The liberals in their haste to rush things in, have created a huge mess with the Phoenix pay system. They were warned that it was not ready, but mr. selfie and photo op, decided to chance it anyways, and now thousands of Canadians are getting their pay reduced, or some are not getting paid at all. They should have rolled this out with the MP’s first.
Public Services Minister Judy Foote says she will issue a written apology to Canada’s public servants for bungled pay caused by the federal government’s new payroll system, which has already cost $25 million to fix.
Foote said she has apologized to public servants, especially to those facing financial hardship caused by a malfunctioning Phoenix pay system, but, at the request of union leaders, she will issue a written one.
“I have already said I would apologize to anybody who is suffering hardship as a result of Phoenix,” Foote said. “I have no problem at all putting an apology in writing.”
Robyn Benson, president of the Public Service Alliance of Canada, said she requested the apology as part of a communiqué sent to all public servants explaining the steps those who haven’t been paid can take.
Benson was among the union leaders who met with Foote on Friday for the first time since the Phoenix fiasco erupted following its initial rollout in February.
Foote also confirmed the cost of the government’s various fixes, hiring of extra staff and opening new satellite pay offices and hubs has already reached $25 million.
Last month, the government put those costs between $15 million and $20 milllion. Many say those estimates don’t include lost productivity.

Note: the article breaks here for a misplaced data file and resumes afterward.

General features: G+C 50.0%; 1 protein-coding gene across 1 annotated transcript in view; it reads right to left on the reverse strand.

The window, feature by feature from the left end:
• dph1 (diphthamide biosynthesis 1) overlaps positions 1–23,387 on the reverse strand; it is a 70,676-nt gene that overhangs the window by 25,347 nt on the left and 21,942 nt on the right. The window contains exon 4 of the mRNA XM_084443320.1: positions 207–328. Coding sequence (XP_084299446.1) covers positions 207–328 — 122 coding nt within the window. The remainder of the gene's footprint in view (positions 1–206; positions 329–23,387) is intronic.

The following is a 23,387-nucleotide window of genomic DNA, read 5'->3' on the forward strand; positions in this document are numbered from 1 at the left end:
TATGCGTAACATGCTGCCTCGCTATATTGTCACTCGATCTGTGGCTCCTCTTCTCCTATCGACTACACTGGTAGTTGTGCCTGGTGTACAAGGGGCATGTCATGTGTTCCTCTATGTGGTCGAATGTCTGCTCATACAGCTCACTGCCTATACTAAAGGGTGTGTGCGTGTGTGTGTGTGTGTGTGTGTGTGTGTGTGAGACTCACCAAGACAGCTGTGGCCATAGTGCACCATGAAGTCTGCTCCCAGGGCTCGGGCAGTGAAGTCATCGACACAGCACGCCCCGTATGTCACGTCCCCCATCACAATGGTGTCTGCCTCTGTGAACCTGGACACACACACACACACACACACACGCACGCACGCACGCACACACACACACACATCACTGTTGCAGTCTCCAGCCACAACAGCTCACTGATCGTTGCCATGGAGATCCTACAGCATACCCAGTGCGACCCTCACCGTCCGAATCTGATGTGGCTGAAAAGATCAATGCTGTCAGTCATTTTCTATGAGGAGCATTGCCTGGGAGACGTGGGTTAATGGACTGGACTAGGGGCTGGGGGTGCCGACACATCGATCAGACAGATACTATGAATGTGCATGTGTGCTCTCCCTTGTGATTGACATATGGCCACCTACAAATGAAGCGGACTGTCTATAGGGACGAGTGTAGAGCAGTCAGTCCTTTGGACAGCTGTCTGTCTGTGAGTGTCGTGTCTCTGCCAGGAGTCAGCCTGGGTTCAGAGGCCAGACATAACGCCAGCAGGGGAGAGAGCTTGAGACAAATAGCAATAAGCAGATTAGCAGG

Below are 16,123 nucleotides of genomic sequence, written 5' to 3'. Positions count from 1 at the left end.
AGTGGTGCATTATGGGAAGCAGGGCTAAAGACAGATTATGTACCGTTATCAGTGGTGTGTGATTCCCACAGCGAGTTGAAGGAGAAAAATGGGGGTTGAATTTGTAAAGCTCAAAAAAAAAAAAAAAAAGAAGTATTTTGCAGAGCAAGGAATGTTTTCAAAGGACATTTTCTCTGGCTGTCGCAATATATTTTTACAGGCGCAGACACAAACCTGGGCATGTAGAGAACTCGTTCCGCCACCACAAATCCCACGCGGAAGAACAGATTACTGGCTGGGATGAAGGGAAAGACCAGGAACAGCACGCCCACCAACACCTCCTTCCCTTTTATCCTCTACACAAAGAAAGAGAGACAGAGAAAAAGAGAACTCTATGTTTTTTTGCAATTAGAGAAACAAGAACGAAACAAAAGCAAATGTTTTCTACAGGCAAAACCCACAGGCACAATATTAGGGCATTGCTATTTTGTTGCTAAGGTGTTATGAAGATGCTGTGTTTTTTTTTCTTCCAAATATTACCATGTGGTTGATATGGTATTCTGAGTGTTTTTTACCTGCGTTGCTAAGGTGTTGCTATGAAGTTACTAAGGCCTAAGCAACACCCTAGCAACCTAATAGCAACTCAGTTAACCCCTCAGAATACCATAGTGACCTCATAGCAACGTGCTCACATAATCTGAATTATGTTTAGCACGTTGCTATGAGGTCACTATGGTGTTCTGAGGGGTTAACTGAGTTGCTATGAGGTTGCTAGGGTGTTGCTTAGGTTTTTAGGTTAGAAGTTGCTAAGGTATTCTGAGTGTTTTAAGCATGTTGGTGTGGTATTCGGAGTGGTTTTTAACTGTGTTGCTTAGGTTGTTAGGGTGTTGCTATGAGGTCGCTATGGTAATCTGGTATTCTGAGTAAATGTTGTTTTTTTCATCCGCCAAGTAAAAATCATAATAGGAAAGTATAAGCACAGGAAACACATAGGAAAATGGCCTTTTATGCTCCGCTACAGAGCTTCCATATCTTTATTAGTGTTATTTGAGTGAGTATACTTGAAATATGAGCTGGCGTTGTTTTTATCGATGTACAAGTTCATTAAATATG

Phoenix is part of the massive pay transformation project launched by the Conservatives that was supposed to save $70 million a year beginning in 2016-17.
Foote said she is tapping into those savings to get Phoenix working.
“As you heard me say before, I am not focused on savings here,” she said,
“All I know is we have a system that we have to make sure works and we are doing everything we can.”
Union leaders came to their first meeting with Foote determined to get a firm commitment that public servants will be paid one way or another.
They also wanted to be included in the fix and for their members to be consulted.
Debi Daviau, president of the Professional Institute of the Public Service of Canada, said she told Foote the government should be prepared to return to manually writing cheques to ensure people are paid while fixing Phoenix.
Foote also stood by the government’s promise to clear up the 80,000 backlog by Oct. 31, a deadline unions expect will be missed.
Benson said she stressed that if the government was going to miss that deadline they should make “it known sooner.”
“There’s nothing worse than saying you’re going to hit a target, not hit it, and then have to back-pedal afterwards,” she said.
Another big issue was working conditions at the Miramichi, N.B., pay centre. Foote said Miramichi workers will get extra training and whatever resources they need to do their jobs.
“I don’t think there was sufficient training given to those expected to do their job and if it requires more training we will make sure we do that as well,” said Foote.
Compensation advisers have accused the government of understating the backlog by counting only the 80,000 people who have pay problems.
They argue people with pay problems could have multiple issues to be resolved and putting the backlog closer to 400,000 cases or more.
Benson said the union has anonymously gathered the concerns of the workers at Miramichi about the way they are managed, which she will be turning over the Marie Lemay, PSPC’s deputy minister.
Benson said PSAC is also pressing for Treasury Board Secretariat to create a committee of union and management representatives to examine how Phoenix unfolded and ensure people are getting paid properly.
Benson said she asked Foote about the performance pay gIves to executives who oversaw the design and implementation of Phoenix.
Foote said all performance pay is on hold and that the focus is on getting regular pay cheques to employees.
KATHRYN MAY, OTTAWA CITIZEN
August 20, 2016